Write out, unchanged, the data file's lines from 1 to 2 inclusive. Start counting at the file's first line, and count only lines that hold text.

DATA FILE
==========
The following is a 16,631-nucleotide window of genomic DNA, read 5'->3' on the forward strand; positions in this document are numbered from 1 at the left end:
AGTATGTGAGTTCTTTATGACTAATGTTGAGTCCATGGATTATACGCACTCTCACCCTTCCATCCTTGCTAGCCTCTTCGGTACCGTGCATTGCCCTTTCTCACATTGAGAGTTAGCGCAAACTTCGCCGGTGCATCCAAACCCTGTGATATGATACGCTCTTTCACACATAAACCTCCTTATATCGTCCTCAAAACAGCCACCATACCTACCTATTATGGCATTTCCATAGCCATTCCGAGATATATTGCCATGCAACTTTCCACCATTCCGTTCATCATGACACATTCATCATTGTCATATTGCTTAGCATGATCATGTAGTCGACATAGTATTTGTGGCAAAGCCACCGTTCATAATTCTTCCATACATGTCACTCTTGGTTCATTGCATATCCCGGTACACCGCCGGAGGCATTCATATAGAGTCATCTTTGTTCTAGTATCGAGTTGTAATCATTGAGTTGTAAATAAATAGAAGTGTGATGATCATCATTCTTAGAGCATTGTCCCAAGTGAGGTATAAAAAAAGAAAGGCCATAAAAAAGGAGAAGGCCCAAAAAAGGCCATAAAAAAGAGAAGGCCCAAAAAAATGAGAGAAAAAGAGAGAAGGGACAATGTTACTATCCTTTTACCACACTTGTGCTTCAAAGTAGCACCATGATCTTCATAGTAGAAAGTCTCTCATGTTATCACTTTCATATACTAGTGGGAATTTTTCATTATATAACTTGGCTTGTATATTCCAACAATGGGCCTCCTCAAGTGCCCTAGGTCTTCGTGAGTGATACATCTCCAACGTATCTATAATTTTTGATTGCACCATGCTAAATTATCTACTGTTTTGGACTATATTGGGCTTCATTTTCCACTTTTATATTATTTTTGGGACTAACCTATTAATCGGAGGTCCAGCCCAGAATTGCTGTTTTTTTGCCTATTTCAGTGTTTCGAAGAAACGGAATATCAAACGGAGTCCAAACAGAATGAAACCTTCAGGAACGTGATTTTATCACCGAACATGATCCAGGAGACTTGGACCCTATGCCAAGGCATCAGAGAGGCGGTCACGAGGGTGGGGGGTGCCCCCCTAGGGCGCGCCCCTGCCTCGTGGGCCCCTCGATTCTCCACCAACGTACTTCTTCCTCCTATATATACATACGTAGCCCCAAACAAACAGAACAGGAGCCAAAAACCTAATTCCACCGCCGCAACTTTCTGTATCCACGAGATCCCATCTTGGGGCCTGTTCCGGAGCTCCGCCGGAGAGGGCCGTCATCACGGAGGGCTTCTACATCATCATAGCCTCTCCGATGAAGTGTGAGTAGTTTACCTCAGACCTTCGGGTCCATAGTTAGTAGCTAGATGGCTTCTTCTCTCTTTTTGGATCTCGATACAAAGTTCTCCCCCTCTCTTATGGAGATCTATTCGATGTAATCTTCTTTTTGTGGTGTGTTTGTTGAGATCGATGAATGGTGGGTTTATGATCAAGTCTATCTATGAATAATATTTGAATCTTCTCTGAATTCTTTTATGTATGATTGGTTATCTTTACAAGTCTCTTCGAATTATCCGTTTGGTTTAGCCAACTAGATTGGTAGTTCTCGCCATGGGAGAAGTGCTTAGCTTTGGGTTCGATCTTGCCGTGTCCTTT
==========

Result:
The following is a 16,631-nucleotide window of genomic DNA, read 5'->3' on the forward strand; positions in this document are numbered from 1 at the left end:
AGTATGTGAGTTCTTTATGACTAATGTTGAGTCCATGGATTATACGCACTCTCACCCTTCCATCCTTGCTAGCCTCTTCGGTACCGTGCATTGCCCTTTCTCACATTGAGAGTTAGCGCAAACTTCGCCGGTGCATCCAAACCCTGTGATATGATACGCTCTTTCACACATAAACCTCCTTATATCGTCCTCAAAACAGCCACCATACCTACCTATTATGGCATTTCCATAGCCATTCCGAGATATATTGCCATGCAACTTTCCACCATTCCGTTCATCATGACACATTCATCATTGTCATATTGCTTAGCATGATCATGTAGTCGACATAGTATTTGTGGCAAAGCCACCGTTCATAATTCTTCCATACATGTCACTCTTGGTTCATTGCATATCCCGGTACACCGCCGGAGGCATTCATATAGAGTCATCTTTGTTCTAGTATCGAGTTGTAATCATTGAGTTGTAAATAAATAGAAGTGTGATGATCATCATTCTTAGAGCATTGTCCCAAGTGAGGTATAAAAAAAGAAAGGCCATAAAAAAGGAGAAGGCCCAAAAAAGGCCATAAAAAAGAGAAGGCCCAAAAAAATGAGAGAAAAAGAGAGAAGGGACAATGTTACTATCCTTTTACCACACTTGTGCTTCAAAGTAGCACCATGATCTTCATAGTAGAAAGTCTCTCATGTTATCACTTTCATATACTAGTGGGAATTTTTCATTATATAACTTGGCTTGTATATTCCAACAATGGGCCTCCTCAAGTGCCCTAGGTCTTCGTGAGTGATACATCTCCAACGTATCTATAATTTTTGATTGCACCATGCTAAATTATCTACTGTTTTGGACTATATTGGGCTTCATTTTCCACTTTTATATTATTTTTGGGACTAACCTATTAATCGGAGGTCCAGCCCAGAATTGCTGTTTTTTTGCCTATTTCAGTGTTTCGAAGAAACGGAATATCAAACGGAGTCCAAACAGAATGAAACCTTCAGGAACGTGATTTTATCACCGAACATGATCCAGGAGACTTGGACCCTATGCCAAGGCATCAGAGAGGCGGTCACGAGGGTGGGGGGTGCCCCCCTAGGGCGCGCCCCTGCCTCGTGGGCCCCTCGATTCTCCACCAACGTACTTCTTCCTCCTATATATACATACGTAGCCCCAAACAAACAGAACAGGAGCCAAAAACCTAATTCCACCGCCGCAACTTTCTGTATCCACGAGATCCCATCTTGGGGCCTGTTCCGGAGCTCCGCCGGAGAGGGCCGTCATCACGGAGGGCTTCTACATCATCATAGCCTCTCCGATGAAGTGTGAGTAGTTTACCTCAGACCTTCGGGTCCATAGTTAGTAGCTAGATGGCTTCTTCTCTCTTTTTGGATCTCGATACAAAGTTCTCCCCCTCTCTTATGGAGATCTATTCGATGTAATCTTCTTTTTGTGGTGTGTTTGTTGAGATCGATGAATGGTGGGTTTATGATCAAGTCTATCTATGAATAATATTTGAATCTTCTCTGAATTCTTTTATGTATGATTGGTTATCTTTACAAGTCTCTTCGAATTATCCGTTTGGTTTAGCCAACTAGATTGGTAGTTCTCGCCATGGGAGAAGTGCTTAGCTTTGGGTTCGATCTTGCCGTGTCCTTT